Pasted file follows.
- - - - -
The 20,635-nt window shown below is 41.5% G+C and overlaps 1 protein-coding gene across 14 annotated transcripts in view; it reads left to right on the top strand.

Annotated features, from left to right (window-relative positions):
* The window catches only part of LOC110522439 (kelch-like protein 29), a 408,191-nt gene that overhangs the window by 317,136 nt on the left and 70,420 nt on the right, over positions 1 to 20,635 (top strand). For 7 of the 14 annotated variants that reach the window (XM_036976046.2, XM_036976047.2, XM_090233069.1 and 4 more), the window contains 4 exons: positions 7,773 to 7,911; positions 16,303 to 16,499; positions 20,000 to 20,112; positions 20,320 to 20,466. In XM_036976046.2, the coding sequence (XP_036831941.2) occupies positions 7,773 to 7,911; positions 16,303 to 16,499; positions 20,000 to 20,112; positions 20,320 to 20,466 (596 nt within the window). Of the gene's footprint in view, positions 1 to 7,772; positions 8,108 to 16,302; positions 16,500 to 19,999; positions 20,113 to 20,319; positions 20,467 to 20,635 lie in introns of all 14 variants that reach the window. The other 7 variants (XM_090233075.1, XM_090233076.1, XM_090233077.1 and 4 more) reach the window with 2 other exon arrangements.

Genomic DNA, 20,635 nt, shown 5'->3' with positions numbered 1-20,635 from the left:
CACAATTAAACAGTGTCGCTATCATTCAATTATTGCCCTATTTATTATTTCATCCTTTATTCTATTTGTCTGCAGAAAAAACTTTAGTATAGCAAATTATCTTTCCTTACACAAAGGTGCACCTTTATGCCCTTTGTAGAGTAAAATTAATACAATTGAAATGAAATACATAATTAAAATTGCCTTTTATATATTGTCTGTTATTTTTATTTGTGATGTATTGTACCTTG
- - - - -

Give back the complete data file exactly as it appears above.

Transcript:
The 20,635-nt window shown below is 41.5% G+C and overlaps 1 protein-coding gene across 14 annotated transcripts in view; it reads left to right on the top strand.

Annotated features, from left to right (window-relative positions):
* The window catches only part of LOC110522439 (kelch-like protein 29), a 408,191-nt gene that overhangs the window by 317,136 nt on the left and 70,420 nt on the right, over positions 1 to 20,635 (top strand). For 7 of the 14 annotated variants that reach the window (XM_036976046.2, XM_036976047.2, XM_090233069.1 and 4 more), the window contains 4 exons: positions 7,773 to 7,911; positions 16,303 to 16,499; positions 20,000 to 20,112; positions 20,320 to 20,466. In XM_036976046.2, the coding sequence (XP_036831941.2) occupies positions 7,773 to 7,911; positions 16,303 to 16,499; positions 20,000 to 20,112; positions 20,320 to 20,466 (596 nt within the window). Of the gene's footprint in view, positions 1 to 7,772; positions 8,108 to 16,302; positions 16,500 to 19,999; positions 20,113 to 20,319; positions 20,467 to 20,635 lie in introns of all 14 variants that reach the window. The other 7 variants (XM_090233075.1, XM_090233076.1, XM_090233077.1 and 4 more) reach the window with 2 other exon arrangements.

Genomic DNA, 20,635 nt, shown 5'->3' with positions numbered 1-20,635 from the left:
CACAATTAAACAGTGTCGCTATCATTCAATTATTGCCCTATTTATTATTTCATCCTTTATTCTATTTGTCTGCAGAAAAAACTTTAGTATAGCAAATTATCTTTCCTTACACAAAGGTGCACCTTTATGCCCTTTGTAGAGTAAAATTAATACAATTGAAATGAAATACATAATTAAAATTGCCTTTTATATATTGTCTGTTATTTTTATTTGTGATGTATTGTACCTTG